“Road to Pandemonium” – The Review

“Road to Pandemonium”

A Comic Series from Soul Punk Studios

Created/Written by Sam Dabbs and RJ Harbour
Pencil/Ink by Eugene Huang, Mariana Traverso,
Color by Daniel Dussault

While I was attending Stan Lee’s Comikaze Expo in Los Angeles earlier this month, I stumbled across the booth for Soul Punk Studios (www.soulpunkstudios.com), and was immediately struck by the artwork in this title, which is saying something, since I’m a writer, not an artist.

Varying across the four available issues (00-04), the visual style begins as an semi-impressionistic capture of the action on the battlefield. The opening issue, titled “Atheist in a Foxhole,” sets the stage for our unnamed protagonist to survive—barely—a vicious battle on a snow-covered battlefield, only in subsequent issues to find himself dead again, but now enmeshed in a battle between good and evil far beyond any he might have witnessed between mere mortals.

In following issues, however the artistic style becomes more defined, with a combination of realistic paint and computer-generated worlds.  This visual evolution serves the storyline well, though, as the harsh and grey-moral-center world of man is traded for the black-and-white, good-and-evil world beyond the Veil.

Caught up in a battle between the divine and the demonic, our protagonist, such as he is, is taken and protected by the angels beyond the Veil, where they hope to somehow use him against the demons that are about to overwhelm and destroy them.

While a battle between Angels and Demons isn’t particularly original, nor is the inclusion of a key mortal soul (see Constantine, Prophesy, and countless others), I suppose that what I find truly disappointing about this series so far is that, precisely because it is so incredibly visual, with pages of non-dialogue carrying the story, is that I wish this was a motion piece, short or feature length.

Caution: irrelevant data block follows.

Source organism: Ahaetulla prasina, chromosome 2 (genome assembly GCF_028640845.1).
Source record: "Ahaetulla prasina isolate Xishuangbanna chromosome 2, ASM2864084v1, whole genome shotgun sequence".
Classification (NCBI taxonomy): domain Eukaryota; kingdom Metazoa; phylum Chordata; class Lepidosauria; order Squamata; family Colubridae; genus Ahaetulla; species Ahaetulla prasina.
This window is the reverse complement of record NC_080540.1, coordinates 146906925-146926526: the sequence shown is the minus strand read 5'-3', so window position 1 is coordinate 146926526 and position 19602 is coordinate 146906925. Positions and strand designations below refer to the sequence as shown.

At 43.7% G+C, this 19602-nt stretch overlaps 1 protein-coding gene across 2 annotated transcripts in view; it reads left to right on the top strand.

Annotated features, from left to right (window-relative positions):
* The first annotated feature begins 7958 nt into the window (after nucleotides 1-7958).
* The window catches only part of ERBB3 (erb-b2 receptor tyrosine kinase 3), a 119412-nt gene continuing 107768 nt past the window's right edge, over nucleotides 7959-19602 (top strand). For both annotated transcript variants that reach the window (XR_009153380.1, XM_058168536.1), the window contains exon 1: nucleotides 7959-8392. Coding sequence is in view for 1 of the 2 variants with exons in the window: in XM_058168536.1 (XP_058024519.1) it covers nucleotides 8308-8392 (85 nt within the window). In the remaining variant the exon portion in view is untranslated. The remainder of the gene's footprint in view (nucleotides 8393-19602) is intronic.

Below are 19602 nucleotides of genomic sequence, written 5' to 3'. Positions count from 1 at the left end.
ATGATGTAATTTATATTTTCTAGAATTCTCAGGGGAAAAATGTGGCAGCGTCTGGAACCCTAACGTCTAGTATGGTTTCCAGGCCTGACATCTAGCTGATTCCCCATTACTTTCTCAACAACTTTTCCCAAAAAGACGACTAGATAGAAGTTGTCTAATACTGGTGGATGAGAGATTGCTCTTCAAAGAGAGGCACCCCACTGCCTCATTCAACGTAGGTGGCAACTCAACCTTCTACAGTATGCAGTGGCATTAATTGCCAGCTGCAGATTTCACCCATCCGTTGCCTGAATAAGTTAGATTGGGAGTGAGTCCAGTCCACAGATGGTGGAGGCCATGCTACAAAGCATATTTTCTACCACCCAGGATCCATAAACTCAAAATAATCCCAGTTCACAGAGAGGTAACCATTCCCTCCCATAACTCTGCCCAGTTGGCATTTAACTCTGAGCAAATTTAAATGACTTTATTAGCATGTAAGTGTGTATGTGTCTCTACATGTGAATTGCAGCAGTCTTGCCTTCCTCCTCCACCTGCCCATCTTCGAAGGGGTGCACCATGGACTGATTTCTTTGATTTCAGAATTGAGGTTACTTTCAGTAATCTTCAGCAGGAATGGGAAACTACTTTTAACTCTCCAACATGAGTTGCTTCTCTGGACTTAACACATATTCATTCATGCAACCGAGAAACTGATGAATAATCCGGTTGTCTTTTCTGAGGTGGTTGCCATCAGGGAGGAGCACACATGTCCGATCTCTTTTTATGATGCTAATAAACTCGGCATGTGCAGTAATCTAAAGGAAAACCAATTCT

That is not to say that I dislike this series.  I’m just saying that, as a reader, I can see what might be.  There may be designs in that direction on the part of Soul Punk.  If so, I applaud them.  It would be a big undertaking with a potentially huge upside, but one I hope they are seriously considering attempting.

Read this series. Enjoy it.  The world beyond the Veil is worth seeing, even if you find the concept overall disappointing.  If I had the time and money, “Road to Pandemonium” would be on my list for at least a dozen more issues to see how their overall plan plays out.

But, one of the downsides of life is that we don’t often have the time and wherewithal to do all of the things we want to.  I am, however, grateful to have seen something like this, if for no other reason than to know that people are still out there striving to create and entertain and even educate their audience.  Kudos to Soul Punk for taking that chance, and for executing it so beautifully.

But if you do have the time, I say: read “Road to Pandemonium.”

But that’s just me.

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